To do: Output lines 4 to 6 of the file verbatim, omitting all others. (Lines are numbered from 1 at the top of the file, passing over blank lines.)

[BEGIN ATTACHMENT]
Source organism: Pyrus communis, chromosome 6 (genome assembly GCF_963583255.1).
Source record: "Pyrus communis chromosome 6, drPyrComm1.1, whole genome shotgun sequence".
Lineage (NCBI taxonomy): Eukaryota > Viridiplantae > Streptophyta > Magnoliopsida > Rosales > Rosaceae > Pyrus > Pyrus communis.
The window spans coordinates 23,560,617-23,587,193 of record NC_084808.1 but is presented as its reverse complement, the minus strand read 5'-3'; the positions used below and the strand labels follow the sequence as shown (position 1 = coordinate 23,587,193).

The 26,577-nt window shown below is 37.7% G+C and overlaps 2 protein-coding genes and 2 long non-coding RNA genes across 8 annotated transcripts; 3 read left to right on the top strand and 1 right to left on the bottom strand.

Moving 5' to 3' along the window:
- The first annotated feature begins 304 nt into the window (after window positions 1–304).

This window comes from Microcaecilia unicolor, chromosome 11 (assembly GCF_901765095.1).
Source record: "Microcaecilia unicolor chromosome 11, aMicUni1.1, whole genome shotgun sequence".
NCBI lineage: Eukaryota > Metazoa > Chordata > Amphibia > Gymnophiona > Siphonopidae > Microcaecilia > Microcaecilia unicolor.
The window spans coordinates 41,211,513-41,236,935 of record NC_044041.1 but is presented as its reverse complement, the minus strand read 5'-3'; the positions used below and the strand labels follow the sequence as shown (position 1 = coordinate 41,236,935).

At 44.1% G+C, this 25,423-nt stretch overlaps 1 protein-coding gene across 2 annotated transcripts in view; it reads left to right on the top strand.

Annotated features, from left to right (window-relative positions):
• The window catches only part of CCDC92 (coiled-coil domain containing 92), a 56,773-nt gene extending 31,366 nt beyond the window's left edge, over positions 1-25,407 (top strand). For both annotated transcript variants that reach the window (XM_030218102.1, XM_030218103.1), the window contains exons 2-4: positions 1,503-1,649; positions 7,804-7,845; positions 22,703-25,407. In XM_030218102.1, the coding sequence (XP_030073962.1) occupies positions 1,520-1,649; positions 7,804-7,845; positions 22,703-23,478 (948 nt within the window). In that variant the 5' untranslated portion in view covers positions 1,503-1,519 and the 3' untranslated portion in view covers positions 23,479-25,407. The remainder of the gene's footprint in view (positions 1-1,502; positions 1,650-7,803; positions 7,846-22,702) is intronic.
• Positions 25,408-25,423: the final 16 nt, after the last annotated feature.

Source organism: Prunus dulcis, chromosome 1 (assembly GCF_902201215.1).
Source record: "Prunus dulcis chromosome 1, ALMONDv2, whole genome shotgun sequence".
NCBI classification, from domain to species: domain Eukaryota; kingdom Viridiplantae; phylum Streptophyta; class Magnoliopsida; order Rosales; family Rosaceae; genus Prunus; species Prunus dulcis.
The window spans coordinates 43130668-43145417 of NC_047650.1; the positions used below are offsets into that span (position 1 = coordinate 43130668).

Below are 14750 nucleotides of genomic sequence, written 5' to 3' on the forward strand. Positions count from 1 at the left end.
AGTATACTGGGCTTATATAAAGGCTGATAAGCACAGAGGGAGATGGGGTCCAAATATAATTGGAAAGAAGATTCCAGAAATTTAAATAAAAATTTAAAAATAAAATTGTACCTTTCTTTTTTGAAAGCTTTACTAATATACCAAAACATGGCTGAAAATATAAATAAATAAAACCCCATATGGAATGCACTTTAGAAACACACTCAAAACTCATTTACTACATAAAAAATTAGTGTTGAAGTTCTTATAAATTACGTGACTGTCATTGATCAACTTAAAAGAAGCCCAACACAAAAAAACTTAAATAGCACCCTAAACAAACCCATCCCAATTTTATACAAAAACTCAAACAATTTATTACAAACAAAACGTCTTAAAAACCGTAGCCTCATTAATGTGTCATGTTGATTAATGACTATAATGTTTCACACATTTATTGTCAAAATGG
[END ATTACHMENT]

The window spans coordinates 23,560,617-23,587,193 of record NC_084808.1 but is presented as its reverse complement, the minus strand read 5'-3'; the positions used below and the strand labels follow the sequence as shown (position 1 = coordinate 23,587,193).

The 26,577-nt window shown below is 37.7% G+C and overlaps 2 protein-coding genes and 2 long non-coding RNA genes across 8 annotated transcripts; 3 read left to right on the top strand and 1 right to left on the bottom strand.

Moving 5' to 3' along the window: